On Sunday, Russian GM Alexey Sarana won the group for 2300+ players of the first European Online Chess Championship. The tournament was played over different rating categories between May 16 and 31 on Chess.com.
Sarana won a 16-player knockout on Sunday as one of the 14 participants that came from the qualifier tournament held on Friday and Saturday. To hose 14 players, two invited participants were added: GM Anish Giri and GM David Navara.
The knockout matches consisted of two games (10+2) and in case of a tie, an armageddon game would decide.
One of the biggest clashes possible in this event was the quarterfinal match between Giri, who had beaten the Russian FM Artem Galaktionov 2-0, and Sarana, who had beaten GM Matthias Bluebaum in the armageddon.
Sarana’s semifinal against Armenian GM Sergei Movsesian was one of those rare occurrences of someone winning a match without winning a single game. After two draws in the regular games, the Russian player went through after drawing the armageddon.
Sarana won the championship and 1,200 euros first prize thanks to a 2-0 victory over Navara in the final.
“I feel really nice because in every previous online tournament, like Titled Tuesdays, I couldn’t get near the prizes. I’m very happy that in the end, I can play well,” said Sarana, who is indeed a regular participant on Tuesdays here on Chess.com.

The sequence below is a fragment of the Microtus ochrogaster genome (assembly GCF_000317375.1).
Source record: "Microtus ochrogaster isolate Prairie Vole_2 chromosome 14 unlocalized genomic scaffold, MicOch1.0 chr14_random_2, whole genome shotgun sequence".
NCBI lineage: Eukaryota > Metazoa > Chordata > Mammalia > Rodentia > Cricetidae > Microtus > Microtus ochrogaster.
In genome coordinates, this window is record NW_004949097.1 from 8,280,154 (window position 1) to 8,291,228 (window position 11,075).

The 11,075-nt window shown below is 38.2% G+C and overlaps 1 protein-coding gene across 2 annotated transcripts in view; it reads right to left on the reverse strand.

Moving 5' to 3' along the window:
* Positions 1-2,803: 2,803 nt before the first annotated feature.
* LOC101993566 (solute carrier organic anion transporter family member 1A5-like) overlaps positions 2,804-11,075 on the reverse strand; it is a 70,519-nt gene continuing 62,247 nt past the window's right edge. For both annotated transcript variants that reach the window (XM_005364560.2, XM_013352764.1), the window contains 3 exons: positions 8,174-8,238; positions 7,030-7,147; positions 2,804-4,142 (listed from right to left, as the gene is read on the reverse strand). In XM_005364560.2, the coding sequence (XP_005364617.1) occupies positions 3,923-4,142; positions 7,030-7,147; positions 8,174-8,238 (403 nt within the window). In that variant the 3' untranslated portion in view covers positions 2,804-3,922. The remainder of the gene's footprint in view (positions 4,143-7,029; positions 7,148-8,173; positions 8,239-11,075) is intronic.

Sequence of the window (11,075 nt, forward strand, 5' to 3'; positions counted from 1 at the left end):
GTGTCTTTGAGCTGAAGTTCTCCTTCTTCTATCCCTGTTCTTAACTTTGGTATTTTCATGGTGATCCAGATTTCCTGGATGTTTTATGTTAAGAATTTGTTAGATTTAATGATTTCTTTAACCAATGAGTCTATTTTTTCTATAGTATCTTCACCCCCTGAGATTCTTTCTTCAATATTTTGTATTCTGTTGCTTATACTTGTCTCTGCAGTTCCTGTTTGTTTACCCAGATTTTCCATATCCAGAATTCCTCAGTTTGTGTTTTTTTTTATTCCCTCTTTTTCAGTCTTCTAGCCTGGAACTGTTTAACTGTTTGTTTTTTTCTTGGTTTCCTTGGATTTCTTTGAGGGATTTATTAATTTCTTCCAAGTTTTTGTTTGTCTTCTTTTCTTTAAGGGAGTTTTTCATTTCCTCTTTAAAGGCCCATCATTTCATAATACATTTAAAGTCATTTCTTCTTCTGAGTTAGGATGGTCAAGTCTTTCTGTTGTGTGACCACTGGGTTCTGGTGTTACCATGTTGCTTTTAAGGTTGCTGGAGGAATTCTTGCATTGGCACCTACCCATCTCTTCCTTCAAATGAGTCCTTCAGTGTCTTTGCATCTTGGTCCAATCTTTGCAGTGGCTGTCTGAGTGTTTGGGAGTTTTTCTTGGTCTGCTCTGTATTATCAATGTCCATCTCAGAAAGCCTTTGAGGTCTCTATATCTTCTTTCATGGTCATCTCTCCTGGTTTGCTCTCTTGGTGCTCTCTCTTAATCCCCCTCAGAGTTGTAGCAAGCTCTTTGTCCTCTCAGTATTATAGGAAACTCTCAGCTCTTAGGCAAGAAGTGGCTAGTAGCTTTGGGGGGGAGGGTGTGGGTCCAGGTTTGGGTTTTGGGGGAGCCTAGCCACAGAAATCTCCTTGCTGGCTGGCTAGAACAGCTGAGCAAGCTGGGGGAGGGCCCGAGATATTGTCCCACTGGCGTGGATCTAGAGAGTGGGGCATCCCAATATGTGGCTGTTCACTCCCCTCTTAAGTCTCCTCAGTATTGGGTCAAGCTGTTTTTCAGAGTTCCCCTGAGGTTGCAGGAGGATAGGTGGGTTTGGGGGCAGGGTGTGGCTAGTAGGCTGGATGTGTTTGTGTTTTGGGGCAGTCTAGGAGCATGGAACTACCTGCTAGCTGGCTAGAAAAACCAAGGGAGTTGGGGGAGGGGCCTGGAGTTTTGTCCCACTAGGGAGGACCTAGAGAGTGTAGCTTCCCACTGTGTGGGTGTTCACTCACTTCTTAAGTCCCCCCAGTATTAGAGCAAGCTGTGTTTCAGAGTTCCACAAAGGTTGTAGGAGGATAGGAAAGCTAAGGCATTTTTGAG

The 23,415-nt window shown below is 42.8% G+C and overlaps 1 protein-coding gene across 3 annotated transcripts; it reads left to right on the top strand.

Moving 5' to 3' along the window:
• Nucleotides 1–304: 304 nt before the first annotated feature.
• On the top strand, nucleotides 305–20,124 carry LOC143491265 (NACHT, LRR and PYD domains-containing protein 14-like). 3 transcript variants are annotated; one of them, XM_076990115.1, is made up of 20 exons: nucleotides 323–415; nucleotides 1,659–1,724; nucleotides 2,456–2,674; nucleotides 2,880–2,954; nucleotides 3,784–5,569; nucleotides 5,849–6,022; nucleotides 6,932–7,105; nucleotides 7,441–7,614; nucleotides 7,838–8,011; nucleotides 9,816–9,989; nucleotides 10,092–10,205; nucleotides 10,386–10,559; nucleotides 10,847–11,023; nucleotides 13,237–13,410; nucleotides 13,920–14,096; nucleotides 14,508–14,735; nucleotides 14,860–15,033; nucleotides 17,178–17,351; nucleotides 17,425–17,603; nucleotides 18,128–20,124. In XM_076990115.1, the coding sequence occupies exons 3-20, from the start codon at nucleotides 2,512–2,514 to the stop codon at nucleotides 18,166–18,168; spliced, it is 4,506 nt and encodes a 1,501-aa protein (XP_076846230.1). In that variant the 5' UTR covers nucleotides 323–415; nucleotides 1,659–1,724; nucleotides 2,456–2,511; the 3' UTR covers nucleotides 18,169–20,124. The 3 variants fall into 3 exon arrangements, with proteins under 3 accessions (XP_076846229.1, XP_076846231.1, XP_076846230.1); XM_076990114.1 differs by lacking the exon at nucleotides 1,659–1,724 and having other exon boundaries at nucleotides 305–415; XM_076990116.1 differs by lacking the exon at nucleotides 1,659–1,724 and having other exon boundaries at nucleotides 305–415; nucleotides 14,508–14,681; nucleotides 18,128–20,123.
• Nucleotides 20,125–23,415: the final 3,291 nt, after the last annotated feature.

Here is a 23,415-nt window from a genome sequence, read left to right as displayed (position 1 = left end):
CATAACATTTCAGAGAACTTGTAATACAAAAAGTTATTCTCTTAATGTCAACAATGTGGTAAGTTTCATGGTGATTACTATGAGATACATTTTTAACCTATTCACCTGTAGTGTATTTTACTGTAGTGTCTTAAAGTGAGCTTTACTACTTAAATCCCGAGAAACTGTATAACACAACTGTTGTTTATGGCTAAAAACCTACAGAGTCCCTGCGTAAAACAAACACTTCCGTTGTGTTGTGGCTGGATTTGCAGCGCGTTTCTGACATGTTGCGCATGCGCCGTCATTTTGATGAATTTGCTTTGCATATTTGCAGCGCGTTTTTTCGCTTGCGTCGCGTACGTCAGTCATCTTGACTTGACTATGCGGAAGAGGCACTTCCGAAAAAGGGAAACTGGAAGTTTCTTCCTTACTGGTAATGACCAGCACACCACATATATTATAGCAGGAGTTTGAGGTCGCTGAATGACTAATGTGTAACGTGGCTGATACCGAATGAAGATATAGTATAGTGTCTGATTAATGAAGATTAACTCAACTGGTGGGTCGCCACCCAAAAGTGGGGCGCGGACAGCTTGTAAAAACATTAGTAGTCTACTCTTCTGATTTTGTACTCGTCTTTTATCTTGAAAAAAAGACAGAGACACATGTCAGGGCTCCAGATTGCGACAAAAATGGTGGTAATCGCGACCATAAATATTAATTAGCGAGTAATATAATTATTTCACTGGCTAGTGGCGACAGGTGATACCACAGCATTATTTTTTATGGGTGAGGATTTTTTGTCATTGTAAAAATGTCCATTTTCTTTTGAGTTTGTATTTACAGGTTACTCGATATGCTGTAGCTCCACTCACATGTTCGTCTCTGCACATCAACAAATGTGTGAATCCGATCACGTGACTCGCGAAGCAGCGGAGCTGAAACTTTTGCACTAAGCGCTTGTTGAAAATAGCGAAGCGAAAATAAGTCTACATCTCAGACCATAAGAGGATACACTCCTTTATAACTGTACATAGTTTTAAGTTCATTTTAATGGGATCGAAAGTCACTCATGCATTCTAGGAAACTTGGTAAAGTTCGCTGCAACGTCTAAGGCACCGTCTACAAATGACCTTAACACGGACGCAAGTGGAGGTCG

“I am really happy we had this tournament because for players like me and other 2600 players, there are big tournaments but there is a lot of competition and very low prices. It’s difficult for us to play; it’s hard to get anything. In this tournament, it is more easy to play than for example Titled Tuesday because there are no Indian players and there are almost no top players.”
Sarana, Navara, and Armenian GM Gabriel Sargissian, who defeated his compatriot Movsesian in the match for third place, all qualified for the European Individual Championship, to be held December 8-21, 2020 in Terme Olimia, Slovenia.
The top female player was GM Nino Batsiashvili, who won 700 euros and directly qualified for the European Individual Women’s Championship (October 31-November 12 in Mamaia, Romania).
The first European Online Chess Championship was a tournament for members of European national chess federations. The time control for all games is 10 minutes plus a two-second increment.
There were five separate Elo categories, with the lowest for groups playing a two-stage Swiss tournament over two days. The top group followed a Grand Prix system, whereby 14 players qualified for the knockout stage. Qualification was based on the players who scored the most combined points across two Swiss events.
Each player advancing to the 16-player knockout stage was required to play with camera and audio on a video Zoom call, with their face and playing area in full view with adequate lighting. Participants in all groups had to agree to abide by all rules and site policies stated at Chess.com/legal.